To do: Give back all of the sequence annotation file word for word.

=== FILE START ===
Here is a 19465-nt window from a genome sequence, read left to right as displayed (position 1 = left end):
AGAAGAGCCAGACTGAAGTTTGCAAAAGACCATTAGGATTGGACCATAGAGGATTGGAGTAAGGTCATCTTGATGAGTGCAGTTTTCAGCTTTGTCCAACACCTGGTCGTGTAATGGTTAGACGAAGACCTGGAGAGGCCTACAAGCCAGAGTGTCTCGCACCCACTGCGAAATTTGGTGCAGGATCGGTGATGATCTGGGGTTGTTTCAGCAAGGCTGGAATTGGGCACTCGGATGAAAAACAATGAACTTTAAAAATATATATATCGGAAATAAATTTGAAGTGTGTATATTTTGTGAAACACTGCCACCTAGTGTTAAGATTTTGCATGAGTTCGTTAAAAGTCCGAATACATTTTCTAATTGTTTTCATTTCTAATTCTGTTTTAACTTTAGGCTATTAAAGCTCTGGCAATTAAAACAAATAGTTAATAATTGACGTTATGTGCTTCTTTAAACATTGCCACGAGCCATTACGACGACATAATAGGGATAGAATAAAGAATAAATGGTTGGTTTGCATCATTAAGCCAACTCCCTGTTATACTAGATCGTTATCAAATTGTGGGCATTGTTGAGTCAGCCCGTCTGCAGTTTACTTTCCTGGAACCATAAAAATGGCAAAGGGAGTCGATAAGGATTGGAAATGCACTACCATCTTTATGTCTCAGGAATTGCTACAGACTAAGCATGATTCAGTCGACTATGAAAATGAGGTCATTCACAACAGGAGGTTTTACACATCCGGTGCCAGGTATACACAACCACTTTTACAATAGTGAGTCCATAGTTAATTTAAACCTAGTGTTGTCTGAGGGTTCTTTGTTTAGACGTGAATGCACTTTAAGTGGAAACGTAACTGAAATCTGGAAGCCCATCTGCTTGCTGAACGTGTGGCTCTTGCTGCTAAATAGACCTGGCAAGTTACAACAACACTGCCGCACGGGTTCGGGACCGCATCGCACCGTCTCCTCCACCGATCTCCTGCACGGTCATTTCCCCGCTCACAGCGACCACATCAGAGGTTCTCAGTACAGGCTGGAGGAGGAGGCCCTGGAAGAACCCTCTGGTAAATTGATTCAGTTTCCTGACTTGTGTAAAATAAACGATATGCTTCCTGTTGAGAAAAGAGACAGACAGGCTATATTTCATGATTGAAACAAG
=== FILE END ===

Here is a 19465-nt window from a genome sequence, read left to right as displayed (position 1 = left end):
AGAAGAGCCAGACTGAAGTTTGCAAAAGACCATTAGGATTGGACCATAGAGGATTGGAGTAAGGTCATCTTGATGAGTGCAGTTTTCAGCTTTGTCCAACACCTGGTCGTGTAATGGTTAGACGAAGACCTGGAGAGGCCTACAAGCCAGAGTGTCTCGCACCCACTGCGAAATTTGGTGCAGGATCGGTGATGATCTGGGGTTGTTTCAGCAAGGCTGGAATTGGGCACTCGGATGAAAAACAATGAACTTTAAAAATATATATATCGGAAATAAATTTGAAGTGTGTATATTTTGTGAAACACTGCCACCTAGTGTTAAGATTTTGCATGAGTTCGTTAAAAGTCCGAATACATTTTCTAATTGTTTTCATTTCTAATTCTGTTTTAACTTTAGGCTATTAAAGCTCTGGCAATTAAAACAAATAGTTAATAATTGACGTTATGTGCTTCTTTAAACATTGCCACGAGCCATTACGACGACATAATAGGGATAGAATAAAGAATAAATGGTTGGTTTGCATCATTAAGCCAACTCCCTGTTATACTAGATCGTTATCAAATTGTGGGCATTGTTGAGTCAGCCCGTCTGCAGTTTACTTTCCTGGAACCATAAAAATGGCAAAGGGAGTCGATAAGGATTGGAAATGCACTACCATCTTTATGTCTCAGGAATTGCTACAGACTAAGCATGATTCAGTCGACTATGAAAATGAGGTCATTCACAACAGGAGGTTTTACACATCCGGTGCCAGGTATACACAACCACTTTTACAATAGTGAGTCCATAGTTAATTTAAACCTAGTGTTGTCTGAGGGTTCTTTGTTTAGACGTGAATGCACTTTAAGTGGAAACGTAACTGAAATCTGGAAGCCCATCTGCTTGCTGAACGTGTGGCTCTTGCTGCTAAATAGACCTGGCAAGTTACAACAACACTGCCGCACGGGTTCGGGACCGCATCGCACCGTCTCCTCCACCGATCTCCTGCACGGTCATTTCCCCGCTCACAGCGACCACATCAGAGGTTCTCAGTACAGGCTGGAGGAGGAGGCCCTGGAAGAACCCTCTGGTAAATTGATTCAGTTTCCTGACTTGTGTAAAATAAACGATATGCTTCCTGTTGAGAAAAGAGACAGACAGGCTATATTTCATGATTGAAACAAG